MW: I have a two-hour minimum for myself to keep my chops up. I usually start with some kind of pattern. Over the years it changes, but right now I’m working on symmetrical interval patterns. Basically, it’s just picking an interval and then stacking that interval and then doing chromatic movements with it and doing that throughout the whole range of the horn. So I’ll do altissimo and down with the metronome. I do that for an hour on each interval and then I do each interval and the total of that is one hour, and then I’ll play tunes and practice jazz, playing patterns over changes and moving shapes throughout chord changes, that kind of stuff.

Then if I feel like it I try to fit in overtone exercises, slip slurs, things like this, just for maintenance.

But right now I’ve been very into recording. I have a lot of personal recording projects that I’m doing back at home. My whole day is basically just music. At least two hours of that on saxophone every day.

WWBW: So where do the compositions come from? Do you work them up at rehearsal or does one player sometimes bring in a mostly finished thing?

MW: It depends. Most of our songs were written by either Wenzl or I on Ableton Live, which would be the production software.

WWBW: I’m very familiar with it.

MW: What we would do is write the tunes in MIDI and then just send it to everybody. James will write a drum part if we don’t already compose one ourselves. Then we move on from there. Then we’ll meet up, play it, and change it around however it needs to be. But we’ve played so much together now that we can basically just say here’s a tune, let’s learn it. Then we’ll meet up and be able to play it pretty much right away. That’s one of the advantages of playing with the same people for so long.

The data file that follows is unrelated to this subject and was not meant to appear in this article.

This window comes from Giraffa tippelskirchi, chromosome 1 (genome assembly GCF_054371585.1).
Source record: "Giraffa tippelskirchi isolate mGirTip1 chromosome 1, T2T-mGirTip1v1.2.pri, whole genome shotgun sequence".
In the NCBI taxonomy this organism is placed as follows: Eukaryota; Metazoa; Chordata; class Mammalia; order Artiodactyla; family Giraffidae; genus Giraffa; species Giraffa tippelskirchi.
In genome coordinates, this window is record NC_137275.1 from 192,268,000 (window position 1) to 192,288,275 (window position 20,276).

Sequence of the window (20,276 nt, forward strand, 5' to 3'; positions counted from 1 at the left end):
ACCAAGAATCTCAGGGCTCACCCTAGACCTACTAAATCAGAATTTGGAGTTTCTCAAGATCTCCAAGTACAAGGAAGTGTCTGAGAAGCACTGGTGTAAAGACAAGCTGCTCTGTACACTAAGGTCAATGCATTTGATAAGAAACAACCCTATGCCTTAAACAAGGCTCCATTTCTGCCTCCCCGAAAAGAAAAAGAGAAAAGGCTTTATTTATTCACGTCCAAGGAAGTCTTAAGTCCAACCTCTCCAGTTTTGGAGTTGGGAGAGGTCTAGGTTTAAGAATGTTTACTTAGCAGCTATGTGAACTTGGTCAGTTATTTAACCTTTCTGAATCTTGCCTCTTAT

WWBW: What about gear for you? You mentioned your overtone work and your practice, multiphonics and a lot of reed articulation technique. Are you pretty rough on reeds? You chow through them pretty quickly? Do you go through reeds quickly relative to more conventional saxophones?

MW: Oh, reeds. You know, I hate reeds [laughs]. I’m so picky. I’m the worst. I always have been. Usually there’s only one reed in a box that I really like.

WWBW: Does it last when you find it, though?

MW: Yes, it does. It’ll usually last about five shows, maybe four. But sometimes I go way longer than I should and then I end up like, why am I so flat? Or why is it so buzzy? Why am I… oh, yeah, I haven’t changed the reed in a week and a half, two weeks.

But it’s weird. Sometimes the reed just like really settles in. It’s like I try to ride it out as long as I can, you know what I mean?

WWBW: You have this tremendous ambivalence and frankness. Has anyone dared approach you as a reed endorser?

MW: Yes. I mean I’m right now endorsed by D’Addario.

WWBW: And you find that their boxes have a better consistency? I mean it’s just kind of a devil of the trade. You're dealing with a lot of French-grown reed cane that’s subject to the weather that day and how it got chopped and a million other things.

MW: Totally. There hasn’t been any reed company that I’ve found that every reed is good in the box. Some people, like Wenzl for example, he will play any reed. It doesn’t even matter. He’s totally “whatever” about reeds. I can’t be like that. I don’t know if it’s because of the overtone practices or what it is, but every single harmonic in the sound to me really matters. So I need it to sound the way I want it to in my head or it’s going to drive me crazy.